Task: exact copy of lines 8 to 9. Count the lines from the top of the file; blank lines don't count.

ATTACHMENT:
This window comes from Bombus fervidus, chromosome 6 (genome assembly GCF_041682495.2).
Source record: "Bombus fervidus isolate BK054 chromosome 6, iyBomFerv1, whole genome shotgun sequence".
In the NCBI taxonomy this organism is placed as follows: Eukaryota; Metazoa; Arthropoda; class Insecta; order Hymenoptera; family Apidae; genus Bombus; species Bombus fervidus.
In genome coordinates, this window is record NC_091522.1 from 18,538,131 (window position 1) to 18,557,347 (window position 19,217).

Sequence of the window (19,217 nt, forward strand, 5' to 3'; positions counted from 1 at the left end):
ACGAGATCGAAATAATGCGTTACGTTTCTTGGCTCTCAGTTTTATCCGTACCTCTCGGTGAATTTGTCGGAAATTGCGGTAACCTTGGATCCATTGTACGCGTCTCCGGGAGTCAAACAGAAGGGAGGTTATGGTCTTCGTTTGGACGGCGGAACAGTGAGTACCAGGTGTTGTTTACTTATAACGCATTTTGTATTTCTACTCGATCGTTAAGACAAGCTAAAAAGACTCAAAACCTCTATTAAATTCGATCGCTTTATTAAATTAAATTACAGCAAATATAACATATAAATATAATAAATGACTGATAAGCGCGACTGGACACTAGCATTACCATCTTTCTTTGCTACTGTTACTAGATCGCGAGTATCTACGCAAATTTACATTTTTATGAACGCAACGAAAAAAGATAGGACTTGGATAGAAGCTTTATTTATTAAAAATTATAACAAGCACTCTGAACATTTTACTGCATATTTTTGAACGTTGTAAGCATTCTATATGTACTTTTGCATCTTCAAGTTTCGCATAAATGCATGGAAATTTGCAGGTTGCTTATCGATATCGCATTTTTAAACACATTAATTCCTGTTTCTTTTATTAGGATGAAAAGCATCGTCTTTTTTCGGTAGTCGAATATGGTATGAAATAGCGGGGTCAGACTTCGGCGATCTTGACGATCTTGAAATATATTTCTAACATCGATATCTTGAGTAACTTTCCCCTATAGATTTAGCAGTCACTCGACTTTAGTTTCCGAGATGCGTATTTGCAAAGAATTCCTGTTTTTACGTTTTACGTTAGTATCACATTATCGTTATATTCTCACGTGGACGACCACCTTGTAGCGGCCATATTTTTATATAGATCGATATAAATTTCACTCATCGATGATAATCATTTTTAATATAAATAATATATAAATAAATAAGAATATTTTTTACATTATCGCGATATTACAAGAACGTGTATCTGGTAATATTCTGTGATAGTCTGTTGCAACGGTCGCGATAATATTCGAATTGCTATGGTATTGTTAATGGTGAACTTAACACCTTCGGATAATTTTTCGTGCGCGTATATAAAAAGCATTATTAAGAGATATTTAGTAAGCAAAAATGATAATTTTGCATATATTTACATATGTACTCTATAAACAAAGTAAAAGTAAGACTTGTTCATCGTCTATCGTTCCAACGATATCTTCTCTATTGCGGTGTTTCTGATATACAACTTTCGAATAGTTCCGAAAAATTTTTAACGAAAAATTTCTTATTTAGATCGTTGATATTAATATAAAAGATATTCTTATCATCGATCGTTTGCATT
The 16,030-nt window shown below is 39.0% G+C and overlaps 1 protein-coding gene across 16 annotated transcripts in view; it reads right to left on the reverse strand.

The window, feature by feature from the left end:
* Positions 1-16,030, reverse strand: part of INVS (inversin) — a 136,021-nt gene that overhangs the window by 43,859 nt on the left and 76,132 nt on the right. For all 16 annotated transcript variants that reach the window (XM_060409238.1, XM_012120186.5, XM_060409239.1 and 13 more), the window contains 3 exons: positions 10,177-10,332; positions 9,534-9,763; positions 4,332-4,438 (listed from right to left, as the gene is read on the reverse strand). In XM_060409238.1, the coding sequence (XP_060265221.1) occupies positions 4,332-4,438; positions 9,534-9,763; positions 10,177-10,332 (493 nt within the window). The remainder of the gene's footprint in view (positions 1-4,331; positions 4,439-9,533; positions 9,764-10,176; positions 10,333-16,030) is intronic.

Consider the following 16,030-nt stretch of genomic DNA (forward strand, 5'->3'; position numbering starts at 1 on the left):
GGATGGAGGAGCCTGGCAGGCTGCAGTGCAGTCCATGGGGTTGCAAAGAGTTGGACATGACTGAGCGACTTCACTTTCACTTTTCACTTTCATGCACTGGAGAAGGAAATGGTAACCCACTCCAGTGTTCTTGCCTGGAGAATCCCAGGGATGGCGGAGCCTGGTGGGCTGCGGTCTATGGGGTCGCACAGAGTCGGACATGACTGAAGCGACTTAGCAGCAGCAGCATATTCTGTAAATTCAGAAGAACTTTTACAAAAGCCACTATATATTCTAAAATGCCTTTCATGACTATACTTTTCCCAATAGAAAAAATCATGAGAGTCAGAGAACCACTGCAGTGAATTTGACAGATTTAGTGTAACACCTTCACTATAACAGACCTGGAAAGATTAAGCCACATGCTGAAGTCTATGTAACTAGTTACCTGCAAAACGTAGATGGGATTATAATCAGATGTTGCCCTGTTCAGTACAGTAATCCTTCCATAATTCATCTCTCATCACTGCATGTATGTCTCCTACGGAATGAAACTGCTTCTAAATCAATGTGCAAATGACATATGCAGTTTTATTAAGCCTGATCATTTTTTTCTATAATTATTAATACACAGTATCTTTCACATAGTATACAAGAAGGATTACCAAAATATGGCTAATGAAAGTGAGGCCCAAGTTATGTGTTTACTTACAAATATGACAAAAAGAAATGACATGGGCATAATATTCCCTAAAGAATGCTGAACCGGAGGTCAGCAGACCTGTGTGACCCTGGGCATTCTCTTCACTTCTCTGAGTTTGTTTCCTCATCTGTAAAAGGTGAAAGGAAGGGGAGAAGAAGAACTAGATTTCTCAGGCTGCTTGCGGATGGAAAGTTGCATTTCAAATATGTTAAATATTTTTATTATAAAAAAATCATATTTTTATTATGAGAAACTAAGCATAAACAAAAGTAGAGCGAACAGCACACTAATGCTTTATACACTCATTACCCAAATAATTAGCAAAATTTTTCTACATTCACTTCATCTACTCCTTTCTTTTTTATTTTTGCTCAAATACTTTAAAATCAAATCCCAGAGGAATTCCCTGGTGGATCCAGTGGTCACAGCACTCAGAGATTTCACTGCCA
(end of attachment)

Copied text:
The window, feature by feature from the left end:
* Positions 1-16,030, reverse strand: part of INVS (inversin) — a 136,021-nt gene that overhangs the window by 43,859 nt on the left and 76,132 nt on the right. For all 16 annotated transcript variants that reach the window (XM_060409238.1, XM_012120186.5, XM_060409239.1 and 13 more), the window contains 3 exons: positions 10,177-10,332; positions 9,534-9,763; positions 4,332-4,438 (listed from right to left, as the gene is read on the reverse strand). In XM_060409238.1, the coding sequence (XP_060265221.1) occupies positions 4,332-4,438; positions 9,534-9,763; positions 10,177-10,332 (493 nt within the window). The remainder of the gene's footprint in view (positions 1-4,331; positions 4,439-9,533; positions 9,764-10,176; positions 10,333-16,030) is intronic.